Gerald quickly jotted down a note, and then rolled up the parchment. He stood up slowly and took his cane in hand. “I will explain all to you now, Vaun. You see, I believe the practice of slavery to be unsavory to say the least, and so I have taken it upon myself to free one or two shipments of slaves into the capital, before they got to their final destination. And yet, some way or another, someone has found out that I am behind these machinations, and has targeted me with an assassin. This man.”
He hit his cane against the floor with anger, then continued. “Alas, if it were any regular assassin, I would not trouble you with this matter. But this is no regular assassin. This is the work of a mind addling potion, a forbidden potion that is created through black magic and the sacrifice of a human life. And that is where you come in. We will combat this assassin, whoever it may be, and find the true identity of our assailant. Until then, I cannot free any more slaves, and I must stay vigilant. Will you help me with this endeavor, Vaun? It is dangerous work, but I will reward you handsomely. To tell you the truth, I am afraid. I need reliable allies in this dangerous time, allies that share with me a common cause.”
Vaun nodded. “Fear not. I will help you, Mister Leblanc.”
“Did you hear? The king ordered an excavation party of a mine nearby. I heard from my nephew, who went with the party, that the excavators have been digging endlessly without being told what they are looking for,” a woman gossiped to her friend as they walked through a marketplace.
“Really now? Why?” the second woman replied.
“I have no idea. Maybe the king has gone… just a touch mad?” whispered the first woman.
“Shh…. Don’t let them hear you say that, or you won’t be long for this world,” chastised the second woman playfully.
Forte listened in on the gossip as he wandered through the crowded marketplace, dodging between fishmongers selling fish on ice and sculptors selling their wares. He was looking for a guard. The old mage had not given any instructions to Forte to find him besides a cryptic ‘show this letter to a guard”. He read the cryptic letter, which contained only one line and a signature—‘This boy is to be admitted into the Academy. Please let him through. Signed, Alfred Bumbus.’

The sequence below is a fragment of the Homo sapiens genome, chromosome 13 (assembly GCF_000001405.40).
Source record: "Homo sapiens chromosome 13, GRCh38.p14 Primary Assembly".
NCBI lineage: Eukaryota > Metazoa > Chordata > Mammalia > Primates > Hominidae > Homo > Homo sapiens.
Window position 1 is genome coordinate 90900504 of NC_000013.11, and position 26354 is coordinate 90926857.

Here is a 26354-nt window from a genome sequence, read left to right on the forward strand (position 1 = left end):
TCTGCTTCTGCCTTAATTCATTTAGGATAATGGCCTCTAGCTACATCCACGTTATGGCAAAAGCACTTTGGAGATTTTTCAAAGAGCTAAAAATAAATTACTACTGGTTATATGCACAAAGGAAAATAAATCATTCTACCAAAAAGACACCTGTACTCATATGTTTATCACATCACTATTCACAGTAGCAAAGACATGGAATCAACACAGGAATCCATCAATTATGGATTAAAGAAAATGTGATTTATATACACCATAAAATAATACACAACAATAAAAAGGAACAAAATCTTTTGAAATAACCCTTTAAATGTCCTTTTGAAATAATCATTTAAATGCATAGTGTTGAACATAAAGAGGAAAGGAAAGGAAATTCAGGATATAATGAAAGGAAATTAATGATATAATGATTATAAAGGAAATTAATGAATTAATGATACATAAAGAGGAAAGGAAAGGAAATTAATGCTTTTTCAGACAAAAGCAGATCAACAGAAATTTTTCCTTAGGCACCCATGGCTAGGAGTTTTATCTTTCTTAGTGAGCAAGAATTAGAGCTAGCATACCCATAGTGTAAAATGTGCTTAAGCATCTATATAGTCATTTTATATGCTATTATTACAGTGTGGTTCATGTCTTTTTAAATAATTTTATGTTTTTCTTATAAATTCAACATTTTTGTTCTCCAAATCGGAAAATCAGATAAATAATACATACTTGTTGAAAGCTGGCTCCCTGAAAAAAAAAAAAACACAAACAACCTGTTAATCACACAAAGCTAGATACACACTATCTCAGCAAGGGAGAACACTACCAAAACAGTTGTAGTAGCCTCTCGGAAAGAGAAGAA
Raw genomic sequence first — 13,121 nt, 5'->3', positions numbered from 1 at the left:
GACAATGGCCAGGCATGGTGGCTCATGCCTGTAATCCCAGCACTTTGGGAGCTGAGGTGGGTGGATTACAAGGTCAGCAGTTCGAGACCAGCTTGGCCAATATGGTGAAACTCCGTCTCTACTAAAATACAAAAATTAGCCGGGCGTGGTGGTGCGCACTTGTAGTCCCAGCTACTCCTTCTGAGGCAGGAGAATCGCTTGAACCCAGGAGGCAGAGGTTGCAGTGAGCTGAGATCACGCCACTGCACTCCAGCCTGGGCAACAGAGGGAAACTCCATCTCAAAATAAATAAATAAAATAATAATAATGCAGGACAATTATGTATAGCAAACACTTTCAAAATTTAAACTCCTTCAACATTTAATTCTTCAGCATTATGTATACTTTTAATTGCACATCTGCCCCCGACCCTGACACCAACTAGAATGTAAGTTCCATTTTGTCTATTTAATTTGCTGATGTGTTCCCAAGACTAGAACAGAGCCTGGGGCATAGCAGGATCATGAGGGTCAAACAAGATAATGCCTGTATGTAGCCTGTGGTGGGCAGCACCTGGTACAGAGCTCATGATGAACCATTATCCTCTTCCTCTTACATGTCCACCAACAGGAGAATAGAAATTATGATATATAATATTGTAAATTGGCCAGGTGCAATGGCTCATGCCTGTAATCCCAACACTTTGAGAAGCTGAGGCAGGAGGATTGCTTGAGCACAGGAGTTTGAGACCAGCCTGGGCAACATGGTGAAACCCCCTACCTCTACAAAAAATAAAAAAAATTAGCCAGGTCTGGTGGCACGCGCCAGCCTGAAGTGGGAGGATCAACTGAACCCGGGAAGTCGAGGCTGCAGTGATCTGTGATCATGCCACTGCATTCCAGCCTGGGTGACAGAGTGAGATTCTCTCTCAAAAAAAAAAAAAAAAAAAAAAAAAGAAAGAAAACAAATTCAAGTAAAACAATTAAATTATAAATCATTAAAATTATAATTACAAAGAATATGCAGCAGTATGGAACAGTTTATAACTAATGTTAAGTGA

The signature also puzzled him, as the elderly mage had told him that his name was Bumbus Biggles, not Alfred Bumbus. Forte looked for a city guard, and then found one dressed in full steel royal armor with the Barron family’s white lion sigil emblazoned on his chest plate, standing by the large city gate. Forte walked up with the letter in hand.
“Sir, can you take a look at this?” he asked nicely.
The guard shot Forte a quizzical look, then took the letter from his hands and began to read it.
“The boy is admitted to…. signed, Alfred Bumbus,” he muttered. The guard’s eyes widened in surprise.
“Alfred Bumbus… that’s Bumbus Biggle’s proper name, isn’t it Mike?” he asked, nudging the fully armored guard standing next to him. The guard’s armor clinked as he moved.
“Yes, yes it is,” replied Mike.
The guard looked Forte up and down, and then passed the letter back to him. “Go to dreary lane, on the eastern side of the city. That’s the office of the former headmaster Alfred Bumbus. You should find him there at mid-day.”
Forte thanked the guards, and then began heading towards the eastern portion of the town. He noticed that the bustling town center became more quiet as he travelled eastward, almost eerily quiet. The lively citizenry and tall buildings of central Burstranton were slowly replaced by shady characters and decrepit buildings as he headed further east. After fruitless searching for a while, he finally found dreary lane. A small magic shop with a sign that said Bumbus’ Tea and Potions was crammed in between two houses. He walked into the magic shop, and a bell on the door signaled his entrance. The shop somehow managed to be even tighter and more cramped than the shop in Adith. Pot and pans whistled and clanked, as strange potions bubbled and the aroma of musky tea leaves wafted through the air.
“Welcome, Forte. Have a seat,” a familiar voice piped. It was the elderly Bumbus, still wearing his thick spectacles, with a tome and a cup of tea in hand. He turned the page as Forte sat down on a plush armchair. “There you go. Have you, perchance, ever heard of the wiggling willywump?”
“No sir, I’m afraid I haven’t. Is it an animal?” Forte replied.